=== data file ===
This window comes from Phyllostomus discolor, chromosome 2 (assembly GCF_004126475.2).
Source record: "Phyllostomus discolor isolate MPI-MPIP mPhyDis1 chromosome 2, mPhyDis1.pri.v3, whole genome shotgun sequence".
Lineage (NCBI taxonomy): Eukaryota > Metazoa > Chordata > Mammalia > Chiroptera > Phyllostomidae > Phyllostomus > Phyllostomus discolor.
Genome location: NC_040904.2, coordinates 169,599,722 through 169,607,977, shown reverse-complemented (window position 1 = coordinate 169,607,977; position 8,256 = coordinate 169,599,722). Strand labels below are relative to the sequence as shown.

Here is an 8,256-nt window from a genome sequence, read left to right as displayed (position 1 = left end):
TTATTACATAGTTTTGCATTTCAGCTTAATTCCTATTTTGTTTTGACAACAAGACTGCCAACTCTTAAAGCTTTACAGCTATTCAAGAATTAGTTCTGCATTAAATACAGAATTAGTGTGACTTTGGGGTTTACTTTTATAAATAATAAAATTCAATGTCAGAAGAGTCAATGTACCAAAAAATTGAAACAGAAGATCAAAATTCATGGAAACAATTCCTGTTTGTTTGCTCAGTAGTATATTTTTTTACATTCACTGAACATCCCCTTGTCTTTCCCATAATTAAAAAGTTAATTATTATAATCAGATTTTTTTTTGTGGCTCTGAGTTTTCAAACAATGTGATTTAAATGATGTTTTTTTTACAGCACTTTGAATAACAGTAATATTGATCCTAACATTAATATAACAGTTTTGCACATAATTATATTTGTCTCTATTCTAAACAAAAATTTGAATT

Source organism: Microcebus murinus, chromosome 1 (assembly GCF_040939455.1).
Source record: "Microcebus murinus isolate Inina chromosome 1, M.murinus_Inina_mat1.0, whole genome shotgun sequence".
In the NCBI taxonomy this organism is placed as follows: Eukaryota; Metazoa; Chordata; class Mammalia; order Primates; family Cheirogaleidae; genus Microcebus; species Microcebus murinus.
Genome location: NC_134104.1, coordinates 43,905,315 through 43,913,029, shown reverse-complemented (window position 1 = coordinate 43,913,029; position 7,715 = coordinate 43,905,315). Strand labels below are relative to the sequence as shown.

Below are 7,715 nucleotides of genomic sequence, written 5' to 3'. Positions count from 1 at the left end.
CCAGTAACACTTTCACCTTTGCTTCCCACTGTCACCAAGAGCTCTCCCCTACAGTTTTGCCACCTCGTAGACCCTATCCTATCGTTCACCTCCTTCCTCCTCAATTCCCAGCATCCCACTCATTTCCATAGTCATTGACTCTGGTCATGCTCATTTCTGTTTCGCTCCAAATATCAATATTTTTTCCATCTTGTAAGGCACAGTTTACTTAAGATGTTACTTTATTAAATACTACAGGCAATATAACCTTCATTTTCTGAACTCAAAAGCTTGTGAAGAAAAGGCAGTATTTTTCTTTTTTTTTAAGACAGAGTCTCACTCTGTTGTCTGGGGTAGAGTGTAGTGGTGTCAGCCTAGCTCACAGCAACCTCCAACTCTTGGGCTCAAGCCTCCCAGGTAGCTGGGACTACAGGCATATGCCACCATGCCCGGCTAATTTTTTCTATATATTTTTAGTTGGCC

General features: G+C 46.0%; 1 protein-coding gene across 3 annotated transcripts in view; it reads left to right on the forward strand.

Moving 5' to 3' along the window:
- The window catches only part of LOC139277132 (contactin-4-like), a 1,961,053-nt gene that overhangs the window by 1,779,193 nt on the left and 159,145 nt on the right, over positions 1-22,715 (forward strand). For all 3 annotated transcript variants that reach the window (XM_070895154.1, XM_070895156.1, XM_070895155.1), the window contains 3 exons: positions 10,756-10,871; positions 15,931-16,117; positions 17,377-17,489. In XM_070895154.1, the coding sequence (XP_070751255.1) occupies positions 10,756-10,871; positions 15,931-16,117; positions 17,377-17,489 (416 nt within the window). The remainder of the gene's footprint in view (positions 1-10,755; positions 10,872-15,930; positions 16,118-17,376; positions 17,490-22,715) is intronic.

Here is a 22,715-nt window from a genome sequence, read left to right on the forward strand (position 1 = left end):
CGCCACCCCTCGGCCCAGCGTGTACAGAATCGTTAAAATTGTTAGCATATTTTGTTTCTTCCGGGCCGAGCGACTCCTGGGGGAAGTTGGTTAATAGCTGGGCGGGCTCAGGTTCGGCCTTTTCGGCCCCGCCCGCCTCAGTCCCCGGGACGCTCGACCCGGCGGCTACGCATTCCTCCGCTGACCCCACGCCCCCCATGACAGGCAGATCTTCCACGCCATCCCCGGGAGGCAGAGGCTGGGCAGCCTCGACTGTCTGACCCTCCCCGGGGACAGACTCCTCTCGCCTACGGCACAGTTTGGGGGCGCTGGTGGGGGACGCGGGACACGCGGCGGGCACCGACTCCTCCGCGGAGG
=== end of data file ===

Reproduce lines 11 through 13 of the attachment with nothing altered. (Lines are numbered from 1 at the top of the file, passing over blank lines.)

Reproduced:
Below are 7,715 nucleotides of genomic sequence, written 5' to 3'. Positions count from 1 at the left end.
CCAGTAACACTTTCACCTTTGCTTCCCACTGTCACCAAGAGCTCTCCCCTACAGTTTTGCCACCTCGTAGACCCTATCCTATCGTTCACCTCCTTCCTCCTCAATTCCCAGCATCCCACTCATTTCCATAGTCATTGACTCTGGTCATGCTCATTTCTGTTTCGCTCCAAATATCAATATTTTTTCCATCTTGTAAGGCACAGTTTACTTAAGATGTTACTTTATTAAATACTACAGGCAATATAACCTTCATTTTCTGAACTCAAAAGCTTGTGAAGAAAAGGCAGTATTTTTCTTTTTTTTTAAGACAGAGTCTCACTCTGTTGTCTGGGGTAGAGTGTAGTGGTGTCAGCCTAGCTCACAGCAACCTCCAACTCTTGGGCTCAAGCCTCCCAGGTAGCTGGGACTACAGGCATATGCCACCATGCCCGGCTAATTTTTTCTATATATTTTTAGTTGGCC

General features: G+C 46.0%; 1 protein-coding gene across 3 annotated transcripts in view; it reads left to right on the forward strand.